Incoming monetary news continues to suggest that the global economy will lose momentum over the remainder of 2018. This slowdown will probably be driven partly by a rolling over of the US / global stockbuilding or inventory cycle.
With near-complete January monetary data now available, six-month growth of real narrow money in the G7 plus emerging E7 economies is confirmed to have fallen to its lowest level since 2008. Real broad money growth also weakened further – see first chart.
Real narrow money growth has fallen similarly in the G7 and E7 groupings, suggesting a synchronised economic slowdown across developed and emerging economies – second chart.
Euroland, the UK, Canada and Australia, among others, have released January monetary data over the past week. Real narrow money growth recovered slightly in Euroland – see previous post – but there were further falls in the UK and Canada; Australia, meanwhile, moved into contraction – see third chart.
The US may have joined Australia in negative territory in February, judging from weekly data – see fourth chart*. As previously discussed, US narrow money trends rebounded strongly 3-5 months after previous large tax cuts were legislated, so we are on the alert for a recovery in the data starting over March-May.
The primary indicator used here to assess the status of the global inventory cycle is the annual change in G7 stockbuilding expressed as a percentage of GDP – equivalent, to a very close approximation, to the contribution of stockbuilding to annual G7 GDP growth. This series has reached troughs every 14 quarters on average since the 1960s, consistent with economists’ assessment based on earlier historical data of a cycle duration of between three and five years – fifth chart.The negative impact of stockbuilding on annual G7 GDP growth reached a maximum in early 2016 – a fading of this drag was an important driver of accelerating global activity in late 2016 / 2017. The contribution turned slightly positive in the third quarter of 2017 but fell back in the fourth quarter. A reasonable hypothesis is that companies were surprised by the strength of final demand in late 2017, so were unable to increase inventories to the extent desired.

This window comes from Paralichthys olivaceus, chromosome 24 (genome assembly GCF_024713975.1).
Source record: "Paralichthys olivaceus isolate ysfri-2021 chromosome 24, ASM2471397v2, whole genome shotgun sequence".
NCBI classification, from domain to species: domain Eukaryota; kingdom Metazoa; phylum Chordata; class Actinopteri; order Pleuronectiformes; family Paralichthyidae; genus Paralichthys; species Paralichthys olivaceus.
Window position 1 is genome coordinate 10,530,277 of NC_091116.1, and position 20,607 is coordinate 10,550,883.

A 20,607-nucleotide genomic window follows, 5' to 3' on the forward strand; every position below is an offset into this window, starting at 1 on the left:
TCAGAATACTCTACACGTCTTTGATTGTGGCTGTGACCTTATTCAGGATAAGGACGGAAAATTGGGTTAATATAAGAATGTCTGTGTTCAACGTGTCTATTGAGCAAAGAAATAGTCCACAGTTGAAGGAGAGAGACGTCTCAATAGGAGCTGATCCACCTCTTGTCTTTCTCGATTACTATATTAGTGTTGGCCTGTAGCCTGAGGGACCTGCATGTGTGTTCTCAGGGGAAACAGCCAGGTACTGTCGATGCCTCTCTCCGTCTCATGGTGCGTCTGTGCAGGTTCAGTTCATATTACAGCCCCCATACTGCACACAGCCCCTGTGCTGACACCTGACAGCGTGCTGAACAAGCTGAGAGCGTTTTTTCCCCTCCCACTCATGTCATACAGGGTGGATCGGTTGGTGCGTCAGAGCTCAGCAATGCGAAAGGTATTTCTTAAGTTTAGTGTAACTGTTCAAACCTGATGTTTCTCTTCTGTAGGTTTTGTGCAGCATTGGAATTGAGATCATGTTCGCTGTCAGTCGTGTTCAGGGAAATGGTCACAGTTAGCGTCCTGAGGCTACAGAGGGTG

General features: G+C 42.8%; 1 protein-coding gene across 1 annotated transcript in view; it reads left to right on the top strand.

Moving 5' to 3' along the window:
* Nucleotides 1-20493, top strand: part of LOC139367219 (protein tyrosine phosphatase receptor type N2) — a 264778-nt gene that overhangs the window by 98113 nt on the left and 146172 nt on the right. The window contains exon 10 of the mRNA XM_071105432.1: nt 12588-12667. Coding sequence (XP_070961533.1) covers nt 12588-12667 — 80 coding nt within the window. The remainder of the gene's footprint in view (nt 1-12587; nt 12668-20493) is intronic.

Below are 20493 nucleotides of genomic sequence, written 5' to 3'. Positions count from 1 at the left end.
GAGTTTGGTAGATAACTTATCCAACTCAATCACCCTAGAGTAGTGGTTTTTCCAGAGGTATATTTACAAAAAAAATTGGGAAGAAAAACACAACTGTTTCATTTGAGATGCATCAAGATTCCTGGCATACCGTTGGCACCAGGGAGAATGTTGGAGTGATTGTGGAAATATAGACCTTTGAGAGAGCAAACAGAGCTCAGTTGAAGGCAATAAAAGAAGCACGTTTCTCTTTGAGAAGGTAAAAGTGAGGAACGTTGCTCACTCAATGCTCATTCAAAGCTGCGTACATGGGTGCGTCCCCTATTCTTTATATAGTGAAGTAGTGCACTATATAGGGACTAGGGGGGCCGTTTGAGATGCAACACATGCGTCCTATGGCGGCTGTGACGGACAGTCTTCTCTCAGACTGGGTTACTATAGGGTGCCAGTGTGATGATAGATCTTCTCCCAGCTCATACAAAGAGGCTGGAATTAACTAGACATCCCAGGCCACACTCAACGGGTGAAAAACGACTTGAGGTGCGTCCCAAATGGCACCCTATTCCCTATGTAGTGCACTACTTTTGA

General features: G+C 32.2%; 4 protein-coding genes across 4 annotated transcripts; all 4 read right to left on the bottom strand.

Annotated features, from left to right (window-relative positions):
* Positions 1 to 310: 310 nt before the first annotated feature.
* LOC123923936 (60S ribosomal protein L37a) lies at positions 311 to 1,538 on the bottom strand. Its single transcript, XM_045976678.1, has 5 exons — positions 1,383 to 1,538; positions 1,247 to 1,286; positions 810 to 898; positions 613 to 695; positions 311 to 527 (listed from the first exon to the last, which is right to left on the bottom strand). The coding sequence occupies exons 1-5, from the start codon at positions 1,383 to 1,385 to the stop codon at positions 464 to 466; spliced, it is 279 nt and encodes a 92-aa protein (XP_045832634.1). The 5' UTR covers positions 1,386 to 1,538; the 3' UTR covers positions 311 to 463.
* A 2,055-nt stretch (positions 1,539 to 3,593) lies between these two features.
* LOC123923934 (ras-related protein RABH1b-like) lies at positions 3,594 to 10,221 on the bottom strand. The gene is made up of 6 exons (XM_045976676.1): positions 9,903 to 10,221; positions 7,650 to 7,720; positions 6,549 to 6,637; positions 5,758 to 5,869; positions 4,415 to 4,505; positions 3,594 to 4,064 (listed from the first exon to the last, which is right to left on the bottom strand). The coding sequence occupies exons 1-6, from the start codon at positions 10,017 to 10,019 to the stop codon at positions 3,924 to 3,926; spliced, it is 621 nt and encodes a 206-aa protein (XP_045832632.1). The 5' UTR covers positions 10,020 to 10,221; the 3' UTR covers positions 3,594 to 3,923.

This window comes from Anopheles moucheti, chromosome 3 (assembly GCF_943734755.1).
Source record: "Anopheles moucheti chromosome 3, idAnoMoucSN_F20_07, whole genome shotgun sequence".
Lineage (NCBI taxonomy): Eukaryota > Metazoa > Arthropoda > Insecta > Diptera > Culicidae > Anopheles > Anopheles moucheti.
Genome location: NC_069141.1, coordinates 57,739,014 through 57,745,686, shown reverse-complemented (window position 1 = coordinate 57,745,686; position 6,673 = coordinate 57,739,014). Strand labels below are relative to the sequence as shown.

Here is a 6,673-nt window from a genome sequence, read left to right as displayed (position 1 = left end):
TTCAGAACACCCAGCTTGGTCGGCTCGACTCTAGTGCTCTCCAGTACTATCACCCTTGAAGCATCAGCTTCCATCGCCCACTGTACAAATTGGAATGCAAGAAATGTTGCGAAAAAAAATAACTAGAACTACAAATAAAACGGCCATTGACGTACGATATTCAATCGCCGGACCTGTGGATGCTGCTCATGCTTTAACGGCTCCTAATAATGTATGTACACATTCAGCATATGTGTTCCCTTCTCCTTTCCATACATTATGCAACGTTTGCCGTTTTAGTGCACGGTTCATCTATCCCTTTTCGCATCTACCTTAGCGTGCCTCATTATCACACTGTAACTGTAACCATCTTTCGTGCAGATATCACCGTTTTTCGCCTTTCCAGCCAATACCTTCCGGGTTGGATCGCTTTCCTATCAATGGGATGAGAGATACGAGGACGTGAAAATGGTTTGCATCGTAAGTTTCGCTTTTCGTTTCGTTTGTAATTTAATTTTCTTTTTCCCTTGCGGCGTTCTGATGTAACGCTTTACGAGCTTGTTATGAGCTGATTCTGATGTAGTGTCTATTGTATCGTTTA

If this hypothesis is correct, firms would be expected to boost production and stockbuilding strongly in early 2018 in an effort to restore the desired ratio of inventories to sales. This appears to be happening: the US ISM manufacturing inventories index, which is based on the net percentage of firms reporting a rise in stock levels, correlates with the G7 stockbuilding growth contribution and surged in February, reaching a high level by historical standards – fifth chart.
The finished inventories index of the Markit global manufacturing purchasing managers' survey also rose sharply last month.
The expectation here is that the growth impact of G7 stockbuilding will peak in the first or second quarter of 2018, fading during the second half and turning negative ahead of the next cycle trough, which – based on the historical average cycle duration – could occur in mid-2019.
*The final data point in the chart is an estimate based on the average level of the nominal money stock in the three weeks to 19 February and an assumed 0.2% rise in consumer prices (seasonally adjusted).